Feb 6, 2017
In 2020, the combination of an acute crisis — the global pandemic — and ongoing chronic stressors, such as historical structural inequities, caused multisystem failure in the United States. In this Perspective, the authors describe recommendations to continue advancing a 2016 integrative resilience agenda to guide research and practice.
The devastating events of 2020 — including more than 500,000 deaths from coronavirus disease 2019, the highest-ever number of opioid overdose deaths in a 12-month period, and the highest levels of unemployment since 1948 — severely stressed disaster-response systems in the United States. The pandemic demonstrated what has been anticipated and studied for some time in resilience science–multisystem impacts from the combination of an acute crisis and ongoing chronic stressors, such as historical structural inequities, that have exacerbated it.
The multisystem failure of 2020 provided an important opportunity for researchers, practitioners, and policymakers to discuss what must be done to ensure that the United States is prepared for future challenges of this magnitude. In December 2020, the RAND Corporation and the Robert Wood Johnson Foundation convened a virtual Resilience Roundtable of community resilience researchers and practitioners to take stock of progress on an integrative resilience agenda initially laid out in a 2016 roundtable.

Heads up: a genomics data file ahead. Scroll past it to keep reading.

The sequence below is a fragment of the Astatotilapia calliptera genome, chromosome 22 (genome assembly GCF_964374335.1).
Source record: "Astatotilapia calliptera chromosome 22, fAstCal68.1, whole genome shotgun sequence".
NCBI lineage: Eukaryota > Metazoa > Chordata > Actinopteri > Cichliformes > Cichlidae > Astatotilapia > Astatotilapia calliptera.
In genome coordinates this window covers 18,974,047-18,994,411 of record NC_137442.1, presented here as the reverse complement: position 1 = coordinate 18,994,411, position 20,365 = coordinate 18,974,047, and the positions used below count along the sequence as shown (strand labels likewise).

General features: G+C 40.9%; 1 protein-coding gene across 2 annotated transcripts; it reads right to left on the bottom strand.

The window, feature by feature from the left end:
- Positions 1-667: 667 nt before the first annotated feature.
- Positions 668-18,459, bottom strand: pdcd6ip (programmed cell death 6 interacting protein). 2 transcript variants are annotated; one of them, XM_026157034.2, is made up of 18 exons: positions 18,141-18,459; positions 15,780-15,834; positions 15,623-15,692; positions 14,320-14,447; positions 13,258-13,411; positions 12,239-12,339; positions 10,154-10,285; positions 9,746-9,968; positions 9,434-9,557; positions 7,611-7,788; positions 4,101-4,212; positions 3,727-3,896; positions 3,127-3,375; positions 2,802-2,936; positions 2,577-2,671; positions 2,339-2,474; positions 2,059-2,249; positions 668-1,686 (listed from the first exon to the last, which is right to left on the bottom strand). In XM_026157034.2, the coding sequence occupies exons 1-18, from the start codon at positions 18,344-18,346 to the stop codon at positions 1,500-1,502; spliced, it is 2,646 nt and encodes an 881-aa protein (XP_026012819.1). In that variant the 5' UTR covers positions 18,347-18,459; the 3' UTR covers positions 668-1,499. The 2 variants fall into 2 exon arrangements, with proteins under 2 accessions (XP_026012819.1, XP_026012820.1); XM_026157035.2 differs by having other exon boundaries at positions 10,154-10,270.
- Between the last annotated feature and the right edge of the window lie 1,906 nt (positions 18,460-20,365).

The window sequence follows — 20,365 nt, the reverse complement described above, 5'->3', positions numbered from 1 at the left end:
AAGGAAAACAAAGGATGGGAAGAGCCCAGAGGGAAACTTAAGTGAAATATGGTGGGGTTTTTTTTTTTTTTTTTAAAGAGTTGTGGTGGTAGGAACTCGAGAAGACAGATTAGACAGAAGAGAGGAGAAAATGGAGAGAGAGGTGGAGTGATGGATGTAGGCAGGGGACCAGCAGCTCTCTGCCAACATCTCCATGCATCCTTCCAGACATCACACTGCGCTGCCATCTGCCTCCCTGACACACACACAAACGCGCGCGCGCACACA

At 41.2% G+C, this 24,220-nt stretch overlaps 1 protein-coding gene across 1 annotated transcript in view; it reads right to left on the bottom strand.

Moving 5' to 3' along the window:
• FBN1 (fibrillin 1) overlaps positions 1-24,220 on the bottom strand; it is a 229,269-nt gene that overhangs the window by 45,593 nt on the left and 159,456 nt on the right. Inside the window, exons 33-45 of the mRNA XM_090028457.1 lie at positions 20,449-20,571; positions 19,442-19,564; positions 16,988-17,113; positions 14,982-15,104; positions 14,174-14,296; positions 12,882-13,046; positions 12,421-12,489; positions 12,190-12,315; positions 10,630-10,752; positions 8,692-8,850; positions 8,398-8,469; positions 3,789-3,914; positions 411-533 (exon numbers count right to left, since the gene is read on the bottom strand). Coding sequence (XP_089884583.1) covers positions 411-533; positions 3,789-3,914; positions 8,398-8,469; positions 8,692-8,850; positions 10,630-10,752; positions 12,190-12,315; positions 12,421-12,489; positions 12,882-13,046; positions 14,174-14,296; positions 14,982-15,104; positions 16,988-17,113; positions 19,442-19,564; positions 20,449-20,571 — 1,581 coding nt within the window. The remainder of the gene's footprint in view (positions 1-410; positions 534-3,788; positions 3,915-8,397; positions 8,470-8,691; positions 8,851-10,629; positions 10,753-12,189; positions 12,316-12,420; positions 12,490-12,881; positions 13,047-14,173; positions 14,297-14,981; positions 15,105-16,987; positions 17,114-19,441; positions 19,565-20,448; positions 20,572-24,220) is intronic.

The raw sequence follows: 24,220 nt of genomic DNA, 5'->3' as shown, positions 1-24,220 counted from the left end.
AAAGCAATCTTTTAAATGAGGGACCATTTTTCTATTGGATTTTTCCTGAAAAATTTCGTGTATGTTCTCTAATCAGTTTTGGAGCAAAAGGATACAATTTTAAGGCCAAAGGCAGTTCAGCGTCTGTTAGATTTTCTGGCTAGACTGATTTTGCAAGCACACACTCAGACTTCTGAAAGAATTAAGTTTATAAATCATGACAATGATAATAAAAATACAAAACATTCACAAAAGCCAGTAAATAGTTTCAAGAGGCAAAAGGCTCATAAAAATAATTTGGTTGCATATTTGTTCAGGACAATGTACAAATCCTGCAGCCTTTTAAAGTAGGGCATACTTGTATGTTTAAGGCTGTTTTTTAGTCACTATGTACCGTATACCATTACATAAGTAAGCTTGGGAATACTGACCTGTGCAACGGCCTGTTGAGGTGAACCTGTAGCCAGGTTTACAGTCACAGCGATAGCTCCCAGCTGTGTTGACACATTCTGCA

In this Perspective, the authors document the recommendations that emerged from evolving resilience literature and the experiences of resilience stakeholders actively working in their communities to create change during 2020. This Perspective has three aims: to describe the evolution of the integrative resilience research agenda first developed at the 2016 roundtable; to lift up the recommendations and concerns of resilience stakeholders that were not present in the 2016 agenda; and to discuss continued gaps in meeting the earlier roundtable's recommendations for integrative resilience, highlighted by the pandemic response.